Full stack web developer, interested in all the things, but especially the web, code, design, Linux, OS X, PHP, WordPress, JavaScript & robots.

Tagged: opinion

241: Rapidfire 77 – ShopTalk image/svg+xml

I hate WordPress and every time you talk WordPress. I don’t hate it because of what it is but because of its role and side effects in the web industry. Shouldn’t we as web professionals be the guardians of our industry and try to push to the right direction? And what is the right direction?

I always enjoy listening to Dave and Chris, but I especially enjoyed listening to their conversation about hating on WordPress. Well worth a listen.

A Response To PHP – The Wrong Way image/svg+xml

For anyone who isn’t aware, there is a site call, which is a summary of good (dare I say, best?) practices for writing PHP in 2016.

In addition, there now exists, whose aim is to provide a kind of counterbalance to and what is presently mainstream PHP culture. This article is a rebuttal to the arguments found in

Some people have way too much time on their hands. That said, I did enjoy reading — I’m definitely more aligned with “the wrong way” of thinking about these things.

What is React? image/svg+xml

My reply is usually the same: React.js, Ember and so on, they’re all a blip in the history of the web. They won’t be here in 10 years. Something else will be. I’m not too interested on these talks because they’re tied to a point in time, and I’m interested in what lasts. In my head, it’s akin to fashion vs style.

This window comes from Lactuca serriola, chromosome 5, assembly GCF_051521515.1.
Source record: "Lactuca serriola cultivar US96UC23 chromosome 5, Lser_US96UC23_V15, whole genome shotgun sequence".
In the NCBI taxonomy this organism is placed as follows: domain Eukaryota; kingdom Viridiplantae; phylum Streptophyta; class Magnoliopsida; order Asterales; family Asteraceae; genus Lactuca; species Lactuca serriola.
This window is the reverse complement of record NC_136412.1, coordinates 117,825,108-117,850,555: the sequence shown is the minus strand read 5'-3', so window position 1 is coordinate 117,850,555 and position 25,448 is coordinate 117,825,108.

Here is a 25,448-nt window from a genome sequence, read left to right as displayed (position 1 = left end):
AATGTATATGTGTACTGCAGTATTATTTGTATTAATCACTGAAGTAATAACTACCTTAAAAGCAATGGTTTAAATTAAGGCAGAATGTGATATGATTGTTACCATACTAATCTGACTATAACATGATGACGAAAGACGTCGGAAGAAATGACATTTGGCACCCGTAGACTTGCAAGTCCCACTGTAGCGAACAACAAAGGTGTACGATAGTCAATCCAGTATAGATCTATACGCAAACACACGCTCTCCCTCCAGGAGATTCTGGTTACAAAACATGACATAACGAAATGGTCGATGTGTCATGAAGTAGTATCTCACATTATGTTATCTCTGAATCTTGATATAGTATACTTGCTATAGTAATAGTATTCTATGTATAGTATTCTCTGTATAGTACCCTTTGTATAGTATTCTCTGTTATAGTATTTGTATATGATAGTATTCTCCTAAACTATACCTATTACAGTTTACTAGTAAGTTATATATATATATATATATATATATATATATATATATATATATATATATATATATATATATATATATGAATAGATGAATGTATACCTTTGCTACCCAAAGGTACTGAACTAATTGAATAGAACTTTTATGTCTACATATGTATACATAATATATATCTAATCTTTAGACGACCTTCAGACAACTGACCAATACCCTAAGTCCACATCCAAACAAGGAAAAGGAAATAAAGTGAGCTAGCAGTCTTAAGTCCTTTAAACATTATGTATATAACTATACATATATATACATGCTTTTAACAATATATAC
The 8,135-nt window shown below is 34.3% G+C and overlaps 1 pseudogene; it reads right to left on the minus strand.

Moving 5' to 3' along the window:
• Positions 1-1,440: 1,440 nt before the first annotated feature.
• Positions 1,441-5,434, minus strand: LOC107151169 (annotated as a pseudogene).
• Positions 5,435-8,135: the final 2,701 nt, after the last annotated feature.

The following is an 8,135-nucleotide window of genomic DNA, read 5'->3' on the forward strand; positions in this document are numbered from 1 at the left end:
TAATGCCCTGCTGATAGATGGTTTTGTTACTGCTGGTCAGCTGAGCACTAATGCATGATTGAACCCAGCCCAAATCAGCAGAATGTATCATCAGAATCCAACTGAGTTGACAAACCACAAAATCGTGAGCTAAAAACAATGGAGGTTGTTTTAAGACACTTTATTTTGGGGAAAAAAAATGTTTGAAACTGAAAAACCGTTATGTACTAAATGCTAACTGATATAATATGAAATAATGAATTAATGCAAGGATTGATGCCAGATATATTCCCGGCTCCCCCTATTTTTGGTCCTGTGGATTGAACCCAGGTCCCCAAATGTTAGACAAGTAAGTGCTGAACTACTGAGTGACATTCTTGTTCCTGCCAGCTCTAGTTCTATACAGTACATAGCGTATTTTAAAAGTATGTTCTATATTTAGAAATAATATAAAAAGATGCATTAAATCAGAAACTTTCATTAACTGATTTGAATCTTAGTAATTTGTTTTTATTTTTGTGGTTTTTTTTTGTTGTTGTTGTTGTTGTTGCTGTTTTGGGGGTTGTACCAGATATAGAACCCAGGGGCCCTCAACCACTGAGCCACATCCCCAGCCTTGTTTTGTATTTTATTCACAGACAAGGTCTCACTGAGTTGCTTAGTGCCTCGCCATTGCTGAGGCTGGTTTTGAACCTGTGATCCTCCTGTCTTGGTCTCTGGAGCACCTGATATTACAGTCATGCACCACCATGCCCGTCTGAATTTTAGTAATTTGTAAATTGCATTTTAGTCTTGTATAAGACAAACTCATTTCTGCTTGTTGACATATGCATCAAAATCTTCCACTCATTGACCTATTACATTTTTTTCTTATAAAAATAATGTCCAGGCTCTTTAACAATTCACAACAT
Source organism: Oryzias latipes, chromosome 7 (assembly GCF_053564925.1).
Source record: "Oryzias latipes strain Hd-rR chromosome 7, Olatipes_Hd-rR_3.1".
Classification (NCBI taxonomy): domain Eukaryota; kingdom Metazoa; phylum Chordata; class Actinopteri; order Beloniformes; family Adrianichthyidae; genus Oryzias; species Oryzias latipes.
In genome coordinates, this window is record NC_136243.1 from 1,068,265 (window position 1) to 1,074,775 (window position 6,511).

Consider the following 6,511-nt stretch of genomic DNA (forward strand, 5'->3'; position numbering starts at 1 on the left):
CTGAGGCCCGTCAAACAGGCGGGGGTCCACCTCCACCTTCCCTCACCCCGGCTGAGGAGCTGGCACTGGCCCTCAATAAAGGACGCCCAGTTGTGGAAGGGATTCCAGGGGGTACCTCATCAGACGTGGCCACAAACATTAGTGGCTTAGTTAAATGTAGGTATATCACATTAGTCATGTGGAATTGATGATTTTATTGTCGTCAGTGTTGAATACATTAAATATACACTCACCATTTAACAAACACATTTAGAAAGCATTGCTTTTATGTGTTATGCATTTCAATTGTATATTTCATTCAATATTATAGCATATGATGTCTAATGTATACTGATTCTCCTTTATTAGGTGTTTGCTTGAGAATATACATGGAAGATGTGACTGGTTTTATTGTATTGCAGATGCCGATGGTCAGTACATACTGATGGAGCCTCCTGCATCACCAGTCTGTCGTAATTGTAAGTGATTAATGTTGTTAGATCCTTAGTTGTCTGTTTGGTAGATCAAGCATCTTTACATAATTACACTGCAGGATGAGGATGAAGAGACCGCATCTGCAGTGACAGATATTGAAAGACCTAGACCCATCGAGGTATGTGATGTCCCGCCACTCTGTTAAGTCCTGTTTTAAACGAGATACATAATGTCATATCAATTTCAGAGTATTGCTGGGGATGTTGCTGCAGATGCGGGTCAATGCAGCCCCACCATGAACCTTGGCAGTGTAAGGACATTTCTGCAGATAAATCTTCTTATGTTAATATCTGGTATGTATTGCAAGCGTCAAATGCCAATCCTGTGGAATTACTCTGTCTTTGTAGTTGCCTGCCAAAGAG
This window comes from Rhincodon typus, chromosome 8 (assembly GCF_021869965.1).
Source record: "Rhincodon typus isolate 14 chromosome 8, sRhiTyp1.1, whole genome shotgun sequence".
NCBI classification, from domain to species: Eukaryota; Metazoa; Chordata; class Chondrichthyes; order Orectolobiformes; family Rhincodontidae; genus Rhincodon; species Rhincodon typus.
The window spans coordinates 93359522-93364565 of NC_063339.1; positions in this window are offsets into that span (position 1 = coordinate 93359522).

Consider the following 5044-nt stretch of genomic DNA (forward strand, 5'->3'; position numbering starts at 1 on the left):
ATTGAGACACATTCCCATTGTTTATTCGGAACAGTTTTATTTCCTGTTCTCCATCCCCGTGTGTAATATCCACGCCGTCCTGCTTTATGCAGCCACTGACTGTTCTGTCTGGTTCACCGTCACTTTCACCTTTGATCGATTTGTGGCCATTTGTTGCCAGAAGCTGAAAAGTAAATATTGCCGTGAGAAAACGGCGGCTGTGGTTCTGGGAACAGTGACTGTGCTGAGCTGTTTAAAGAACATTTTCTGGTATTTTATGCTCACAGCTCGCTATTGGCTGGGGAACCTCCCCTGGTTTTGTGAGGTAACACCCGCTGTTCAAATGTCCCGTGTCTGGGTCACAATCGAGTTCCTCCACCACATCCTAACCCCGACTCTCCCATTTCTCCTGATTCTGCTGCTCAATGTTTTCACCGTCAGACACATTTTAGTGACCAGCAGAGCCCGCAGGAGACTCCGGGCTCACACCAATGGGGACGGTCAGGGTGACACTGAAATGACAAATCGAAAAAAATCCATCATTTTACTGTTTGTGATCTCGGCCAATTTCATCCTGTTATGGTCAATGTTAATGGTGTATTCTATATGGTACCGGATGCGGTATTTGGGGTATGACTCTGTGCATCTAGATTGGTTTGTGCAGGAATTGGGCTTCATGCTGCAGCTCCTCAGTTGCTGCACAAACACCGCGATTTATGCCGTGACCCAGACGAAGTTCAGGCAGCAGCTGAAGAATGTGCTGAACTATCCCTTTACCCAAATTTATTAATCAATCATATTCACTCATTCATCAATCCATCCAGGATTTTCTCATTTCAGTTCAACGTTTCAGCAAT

I’d also like to know more about React and why it receives so much attention, so I’m glad someone of Remy’s stature has asked this question. I’m hoping that there’ll be some good follow-up posts and discussions.

WordPress crusade against technical responsibility image/svg+xml

It is often stressed in WordPress circles that plugins and themes should be compatible to obsolete 5.2 version of PHP programming language.


Because otherwise you will break people’s sites.


Because people still run their sites on PHP 5.2.


Because they don’t know they should update.


Because we won’t tell them.


Because they don’t have to know.

Wait, what?

It took me a long time to grasp that “they don’t have to know” is one of the most important and least obvious WordPress principles.

I don’t agree with that.

I don’t agree with it either, it’s insane. WordPress has more than enough security concerns without the added issues of supporting dead versions of PHP. Bonkers.

BTW, this WP site runs on PHP v7.0.9 and it really wasn’t very difficult to achieve.

AMA with Eric A. Meyer image/svg+xml

I’m not normally interested in AMAs, but I’ve been following Eric A. Meyer for a good number of years so this AMA warranted a read. Anyhow, Eric thoughtfully answers a number of questions around the current state of the web design industry. The questions are mostly related to CSS and JavaScript, so if you’re interested in those topics, it might be worth a look.

360 million reasons to destroy all passwords image/svg+xml

If you think about this for a moment, you’ll realize that your password does not actually matter. The only thing that matters is that you have access to the email address that’s associated with your account.

Thanks to the password reset functionality that every website uses, every website already supports passwordless login — they just don’t call it that.